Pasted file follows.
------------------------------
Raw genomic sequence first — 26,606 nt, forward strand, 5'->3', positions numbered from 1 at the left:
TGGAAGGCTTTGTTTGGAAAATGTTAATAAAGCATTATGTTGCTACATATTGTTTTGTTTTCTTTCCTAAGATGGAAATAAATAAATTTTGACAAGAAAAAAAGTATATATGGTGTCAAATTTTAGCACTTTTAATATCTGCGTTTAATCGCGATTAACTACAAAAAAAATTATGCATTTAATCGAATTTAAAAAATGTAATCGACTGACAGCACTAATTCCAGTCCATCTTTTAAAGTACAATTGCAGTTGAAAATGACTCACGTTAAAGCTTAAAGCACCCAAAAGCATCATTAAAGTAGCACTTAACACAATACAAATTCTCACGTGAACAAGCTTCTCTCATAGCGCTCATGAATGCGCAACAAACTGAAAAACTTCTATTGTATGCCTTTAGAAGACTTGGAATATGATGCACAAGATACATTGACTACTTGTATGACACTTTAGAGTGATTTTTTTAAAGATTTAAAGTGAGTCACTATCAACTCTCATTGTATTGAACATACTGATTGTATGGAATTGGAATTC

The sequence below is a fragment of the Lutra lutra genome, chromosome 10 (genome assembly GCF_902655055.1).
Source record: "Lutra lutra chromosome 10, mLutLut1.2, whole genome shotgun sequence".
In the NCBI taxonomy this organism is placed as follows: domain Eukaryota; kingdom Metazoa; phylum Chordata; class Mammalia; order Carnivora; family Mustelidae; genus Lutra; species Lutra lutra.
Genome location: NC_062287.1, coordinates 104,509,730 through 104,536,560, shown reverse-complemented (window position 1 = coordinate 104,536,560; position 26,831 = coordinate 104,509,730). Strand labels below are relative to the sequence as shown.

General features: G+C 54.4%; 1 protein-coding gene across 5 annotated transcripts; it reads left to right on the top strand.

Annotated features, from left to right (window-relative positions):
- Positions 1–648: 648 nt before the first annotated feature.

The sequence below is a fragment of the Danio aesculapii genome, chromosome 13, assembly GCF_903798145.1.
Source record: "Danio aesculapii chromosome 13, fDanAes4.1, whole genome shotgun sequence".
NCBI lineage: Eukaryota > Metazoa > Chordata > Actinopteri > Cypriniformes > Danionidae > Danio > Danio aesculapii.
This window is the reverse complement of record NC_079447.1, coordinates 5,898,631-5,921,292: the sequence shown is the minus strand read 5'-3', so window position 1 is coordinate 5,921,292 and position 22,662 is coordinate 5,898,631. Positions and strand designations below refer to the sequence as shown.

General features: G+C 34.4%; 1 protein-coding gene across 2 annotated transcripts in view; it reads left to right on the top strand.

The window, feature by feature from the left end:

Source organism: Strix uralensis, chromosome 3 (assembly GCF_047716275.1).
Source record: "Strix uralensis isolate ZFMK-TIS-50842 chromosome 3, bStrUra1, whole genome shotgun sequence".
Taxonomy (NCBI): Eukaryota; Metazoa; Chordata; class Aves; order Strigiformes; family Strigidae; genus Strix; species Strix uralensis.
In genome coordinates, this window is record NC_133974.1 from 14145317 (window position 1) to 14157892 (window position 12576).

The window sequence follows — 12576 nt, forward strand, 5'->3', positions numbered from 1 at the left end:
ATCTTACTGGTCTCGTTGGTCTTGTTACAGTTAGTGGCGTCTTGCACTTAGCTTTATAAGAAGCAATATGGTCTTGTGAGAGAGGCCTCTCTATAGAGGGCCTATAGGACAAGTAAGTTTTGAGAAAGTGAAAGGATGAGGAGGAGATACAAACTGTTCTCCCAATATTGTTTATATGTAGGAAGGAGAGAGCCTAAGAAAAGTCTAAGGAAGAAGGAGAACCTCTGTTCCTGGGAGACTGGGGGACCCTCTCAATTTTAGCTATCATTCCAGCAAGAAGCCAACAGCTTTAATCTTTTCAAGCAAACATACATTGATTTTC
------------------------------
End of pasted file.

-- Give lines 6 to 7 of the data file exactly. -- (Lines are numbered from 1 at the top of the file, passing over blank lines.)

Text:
Genome location: NC_062287.1, coordinates 104,509,730 through 104,536,560, shown reverse-complemented (window position 1 = coordinate 104,536,560; position 26,831 = coordinate 104,509,730). Strand labels below are relative to the sequence as shown.

General features: G+C 54.4%; 1 protein-coding gene across 5 annotated transcripts; it reads left to right on the top strand.